Trent excelled at football from the start. At the end of his freshman season, he was given the choice to either tryout for freshman basketball, or stick with football and join the varsity team for their postseason run. Trent chose football, and he’s stuck with it ever since, thanks in large part to the team’s success over the weeks that followed.
His high school, Brophy Prep, went on to win the first state championship in school history. From that moment on, Trent Murphy was a football player.
“That was such a cool experience to be part of,” he recalls. “I was hooked on that, the camaraderie and the success we had from hard work. It was almost addicting. The rest is history.”
A BEAST IS BORN
Over his high school career, Trent grew into a position on the defensive line, taking the end spot on a 4-3 defense. It was a natural fit given his size and athleticism, and coaches quickly imagined that he’d be able to wreak havoc in the backfield against opposing offense.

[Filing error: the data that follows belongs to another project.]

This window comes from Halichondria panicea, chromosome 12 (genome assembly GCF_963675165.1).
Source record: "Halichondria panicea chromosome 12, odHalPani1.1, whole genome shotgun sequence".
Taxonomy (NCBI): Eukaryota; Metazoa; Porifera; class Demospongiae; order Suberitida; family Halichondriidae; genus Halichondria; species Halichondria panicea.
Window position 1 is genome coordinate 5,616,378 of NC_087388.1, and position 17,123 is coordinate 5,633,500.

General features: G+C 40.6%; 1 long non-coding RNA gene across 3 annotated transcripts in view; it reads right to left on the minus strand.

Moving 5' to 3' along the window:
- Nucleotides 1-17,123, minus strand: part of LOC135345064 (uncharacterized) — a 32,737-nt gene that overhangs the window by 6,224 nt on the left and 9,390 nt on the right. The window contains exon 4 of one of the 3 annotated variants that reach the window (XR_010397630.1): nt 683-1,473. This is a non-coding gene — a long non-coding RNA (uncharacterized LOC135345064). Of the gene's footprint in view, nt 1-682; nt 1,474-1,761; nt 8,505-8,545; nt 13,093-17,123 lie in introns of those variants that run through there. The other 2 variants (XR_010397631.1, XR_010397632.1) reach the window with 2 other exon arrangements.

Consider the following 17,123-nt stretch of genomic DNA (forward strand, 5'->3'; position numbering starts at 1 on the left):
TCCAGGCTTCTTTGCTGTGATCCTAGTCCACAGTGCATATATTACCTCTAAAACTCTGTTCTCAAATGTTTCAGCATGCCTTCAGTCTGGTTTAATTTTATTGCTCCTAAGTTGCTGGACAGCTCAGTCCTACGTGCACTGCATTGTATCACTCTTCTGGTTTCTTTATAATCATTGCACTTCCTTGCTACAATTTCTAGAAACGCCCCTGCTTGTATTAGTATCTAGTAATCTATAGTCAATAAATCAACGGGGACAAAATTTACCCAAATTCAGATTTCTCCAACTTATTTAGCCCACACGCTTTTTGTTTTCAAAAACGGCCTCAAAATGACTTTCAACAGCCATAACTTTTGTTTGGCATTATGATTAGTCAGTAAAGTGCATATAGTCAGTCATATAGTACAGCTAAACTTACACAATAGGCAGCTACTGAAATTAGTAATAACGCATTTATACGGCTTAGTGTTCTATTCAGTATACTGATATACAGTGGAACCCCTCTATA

They weren’t wrong, but it took a little time. Trent went into football a true novice, having not watched the game growing up, and with no previous playing experience to draw from. During his freshman season, when coaches or peers mentioned “offensive guard” or “offensive tackle,” he had no idea what they actually meant. Trent just knew one thing, one speed. But at that stage, with his natural gifts, that was enough.
“I was literally just a madman out there, hitting things blindly,” he said.
He credits the coaches at Brophy Prep, particularly the team’s defensive coordinator and strength coach Gary Galante, with helping turn him from a wrecking ball, with no rhyme or reason to his play, into a finely-tuned player in short order. A large part of that was due to the discipline and toughness instilled by Galante, who watched videos of BUD/S training done by Navy Seals, and incorporating their techniques into his players’ strength and conditioning workouts.
“Some of the finishers that we had and being able to just hold your body position in certain positions and push past the point of physical fatigue and use your mind to go past those things. It was a pretty unique experience,” Trent remembers.
By his sophomore year, Trent was not only stronger and tougher, he was also grasping how to play the game of football and particularly, how to be a standout defensive lineman. He started to understand blocking concepts, why offenses would attack the defense in a certain way, and how as a defensive lineman he could fight offensive pressure to make plays on defense.